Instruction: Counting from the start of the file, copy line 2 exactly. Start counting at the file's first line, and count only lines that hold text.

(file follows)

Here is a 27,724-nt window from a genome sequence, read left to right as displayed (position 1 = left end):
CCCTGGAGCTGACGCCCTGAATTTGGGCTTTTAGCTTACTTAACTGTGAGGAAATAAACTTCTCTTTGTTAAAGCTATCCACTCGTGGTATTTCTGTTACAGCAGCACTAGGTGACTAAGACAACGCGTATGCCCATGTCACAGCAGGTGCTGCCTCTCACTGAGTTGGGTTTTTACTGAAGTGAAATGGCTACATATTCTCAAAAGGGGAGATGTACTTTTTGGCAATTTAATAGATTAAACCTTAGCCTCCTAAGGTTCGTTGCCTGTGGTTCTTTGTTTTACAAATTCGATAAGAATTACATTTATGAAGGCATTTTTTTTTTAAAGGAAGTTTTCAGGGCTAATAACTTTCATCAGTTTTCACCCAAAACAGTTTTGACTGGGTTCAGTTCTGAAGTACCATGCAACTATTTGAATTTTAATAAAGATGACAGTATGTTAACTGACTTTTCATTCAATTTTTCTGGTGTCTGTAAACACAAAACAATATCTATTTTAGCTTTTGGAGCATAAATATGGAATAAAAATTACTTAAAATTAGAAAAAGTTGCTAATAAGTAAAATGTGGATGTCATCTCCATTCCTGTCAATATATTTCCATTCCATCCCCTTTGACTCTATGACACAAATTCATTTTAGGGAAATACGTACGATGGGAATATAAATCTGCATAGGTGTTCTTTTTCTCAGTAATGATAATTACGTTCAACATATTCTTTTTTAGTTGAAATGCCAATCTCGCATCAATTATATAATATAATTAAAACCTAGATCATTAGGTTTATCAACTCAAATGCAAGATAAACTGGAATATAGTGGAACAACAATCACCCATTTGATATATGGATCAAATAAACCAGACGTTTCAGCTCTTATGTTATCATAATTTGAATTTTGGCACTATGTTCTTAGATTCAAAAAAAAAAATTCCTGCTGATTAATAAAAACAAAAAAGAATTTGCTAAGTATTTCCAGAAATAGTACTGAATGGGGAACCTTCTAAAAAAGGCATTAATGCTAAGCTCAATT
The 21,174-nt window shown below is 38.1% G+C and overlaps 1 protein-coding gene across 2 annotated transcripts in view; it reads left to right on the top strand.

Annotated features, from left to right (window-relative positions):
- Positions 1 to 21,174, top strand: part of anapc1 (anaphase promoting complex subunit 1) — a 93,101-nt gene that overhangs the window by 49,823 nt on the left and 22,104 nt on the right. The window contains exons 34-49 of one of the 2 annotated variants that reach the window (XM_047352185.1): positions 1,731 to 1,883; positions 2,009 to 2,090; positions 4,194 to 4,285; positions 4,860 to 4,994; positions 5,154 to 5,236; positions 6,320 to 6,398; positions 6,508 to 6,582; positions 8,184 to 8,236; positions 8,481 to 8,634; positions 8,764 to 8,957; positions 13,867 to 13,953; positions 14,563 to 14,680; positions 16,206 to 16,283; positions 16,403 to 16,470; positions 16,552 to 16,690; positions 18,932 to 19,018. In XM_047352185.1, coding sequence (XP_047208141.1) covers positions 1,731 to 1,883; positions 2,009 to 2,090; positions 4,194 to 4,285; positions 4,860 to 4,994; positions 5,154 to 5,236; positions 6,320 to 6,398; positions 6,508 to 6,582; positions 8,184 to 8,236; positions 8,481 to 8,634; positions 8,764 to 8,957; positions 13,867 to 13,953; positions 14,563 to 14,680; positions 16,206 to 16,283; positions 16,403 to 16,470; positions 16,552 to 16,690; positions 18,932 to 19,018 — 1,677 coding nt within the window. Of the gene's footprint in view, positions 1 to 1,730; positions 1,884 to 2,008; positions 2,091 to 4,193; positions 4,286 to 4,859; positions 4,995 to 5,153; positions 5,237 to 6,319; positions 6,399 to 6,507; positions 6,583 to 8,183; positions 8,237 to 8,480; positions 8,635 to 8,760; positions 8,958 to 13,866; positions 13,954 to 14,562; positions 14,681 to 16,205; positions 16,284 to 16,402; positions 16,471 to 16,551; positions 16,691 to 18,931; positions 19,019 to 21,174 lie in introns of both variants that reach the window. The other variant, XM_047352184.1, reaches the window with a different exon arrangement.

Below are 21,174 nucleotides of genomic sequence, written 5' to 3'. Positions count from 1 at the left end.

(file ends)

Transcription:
CCCTGGAGCTGACGCCCTGAATTTGGGCTTTTAGCTTACTTAACTGTGAGGAAATAAACTTCTCTTTGTTAAAGCTATCCACTCGTGGTATTTCTGTTACAGCAGCACTAGGTGACTAAGACAACGCGTATGCCCATGTCACAGCAGGTGCTGCCTCTCACTGAGTTGGGTTTTTACTGAAGTGAAATGGCTACATATTCTCAAAAGGGGAGATGTACTTTTTGGCAATTTAATAGATTAAACCTTAGCCTCCTAAGGTTCGTTGCCTGTGGTTCTTTGTTTTACAAATTCGATAAGAATTACATTTATGAAGGCATTTTTTTTTTAAAGGAAGTTTTCAGGGCTAATAACTTTCATCAGTTTTCACCCAAAACAGTTTTGACTGGGTTCAGTTCTGAAGTACCATGCAACTATTTGAATTTTAATAAAGATGACAGTATGTTAACTGACTTTTCATTCAATTTTTCTGGTGTCTGTAAACACAAAACAATATCTATTTTAGCTTTTGGAGCATAAATATGGAATAAAAATTACTTAAAATTAGAAAAAGTTGCTAATAAGTAAAATGTGGATGTCATCTCCATTCCTGTCAATATATTTCCATTCCATCCCCTTTGACTCTATGACACAAATTCATTTTAGGGAAATACGTACGATGGGAATATAAATCTGCATAGGTGTTCTTTTTCTCAGTAATGATAATTACGTTCAACATATTCTTTTTTAGTTGAAATGCCAATCTCGCATCAATTATATAATATAATTAAAACCTAGATCATTAGGTTTATCAACTCAAATGCAAGATAAACTGGAATATAGTGGAACAACAATCACCCATTTGATATATGGATCAAATAAACCAGACGTTTCAGCTCTTATGTTATCATAATTTGAATTTTGGCACTATGTTCTTAGATTCAAAAAAAAAAATTCCTGCTGATTAATAAAAACAAAAAAGAATTTGCTAAGTATTTCCAGAAATAGTACTGAATGGGGAACCTTCTAAAAAAGGCATTAATGCTAAGCTCAATT